Flogsta, our student ghetto, happened to be in a suburban part of the city which nestled us in some amazing woods that were not too far from us. One night, we all made a plan to explore some of them and see what the famed Scandinavian forests had in store — maybe some trolls and ogres eh! Thankfully, they weren’t too wild that they needed special knowledge to walk into and so we literally just got our jackets on and set off.
Forests get dark. And with darkness comes eeriness, especially with the silence. Me being me, I wanted ambient music along our walk and so I started playing an aptly titles song, Mourning Train, (music very typical of the region, in case you clicked on the link). It was nice! But my companions thought otherwise. Apparently it was “freaking them out” and “totally not appropriate” and “a recipe for sleeplessness” and so I was unfairly forced to shut it. All lies I tell you! Would’ve made for a fantastic experience.
We trampled along the forest and walked along paths made by other folks before us (not in the pioneering sense, but in the walked-the-dog-in-the-morning sense) and quite enjoyed the silence and stars above us. We had a little spot, that was probably someone’s farm, where there was a nice picnic bench where we took a rest and indulged in a little trespassing (tons of skirting with the law in this post, isn’t it?). But all in good fun, we were very careful not to upset anything there and moved out as soon as we got rested up.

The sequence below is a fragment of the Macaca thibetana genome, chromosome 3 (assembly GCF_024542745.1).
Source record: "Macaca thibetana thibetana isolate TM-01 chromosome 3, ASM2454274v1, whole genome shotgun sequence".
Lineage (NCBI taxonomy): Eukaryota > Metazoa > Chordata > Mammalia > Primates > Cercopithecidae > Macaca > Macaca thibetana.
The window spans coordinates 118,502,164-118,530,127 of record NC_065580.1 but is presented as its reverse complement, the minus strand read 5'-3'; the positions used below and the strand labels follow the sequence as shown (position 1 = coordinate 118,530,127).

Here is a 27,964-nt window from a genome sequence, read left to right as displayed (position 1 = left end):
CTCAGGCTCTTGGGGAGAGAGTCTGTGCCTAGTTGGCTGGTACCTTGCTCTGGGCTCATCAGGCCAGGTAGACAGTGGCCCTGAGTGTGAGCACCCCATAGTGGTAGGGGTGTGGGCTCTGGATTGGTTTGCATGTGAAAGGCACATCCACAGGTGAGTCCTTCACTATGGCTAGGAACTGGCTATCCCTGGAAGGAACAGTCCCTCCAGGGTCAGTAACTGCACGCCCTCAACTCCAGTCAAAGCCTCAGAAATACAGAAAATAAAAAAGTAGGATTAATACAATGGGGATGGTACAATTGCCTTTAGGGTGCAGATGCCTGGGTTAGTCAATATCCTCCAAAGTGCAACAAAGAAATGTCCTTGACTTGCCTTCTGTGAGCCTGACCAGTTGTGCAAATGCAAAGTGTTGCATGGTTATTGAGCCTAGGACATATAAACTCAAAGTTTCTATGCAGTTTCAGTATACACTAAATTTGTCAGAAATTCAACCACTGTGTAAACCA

One walk, however, resulted in us getting seriously lost because we had absolutely no clue on where we were or how we could get out. I do remember walking through a legitimate, planted field desperately trying to make sense of where we were until we finally found some tarmac and TS recognised it as a street leading to a place he’d played badminton. That walk, with our poor navigation skills, resulted in us having walked about 7–8km in the dark night and with a mild feeling of the creeps, what with the possibility of camping out in troll-land! We made it out, back to my kitchen and of course, rewarded ourselves with a big mug of — you guessed it — glögg!
In the semester I was there, I indulged in tons of other shenanigans, but these are the ones I remember most fondly and the ones that happened most frequently. Having set myself up in this manner, I did truly feel like a local, like someone who had lived a long time in Uppsala.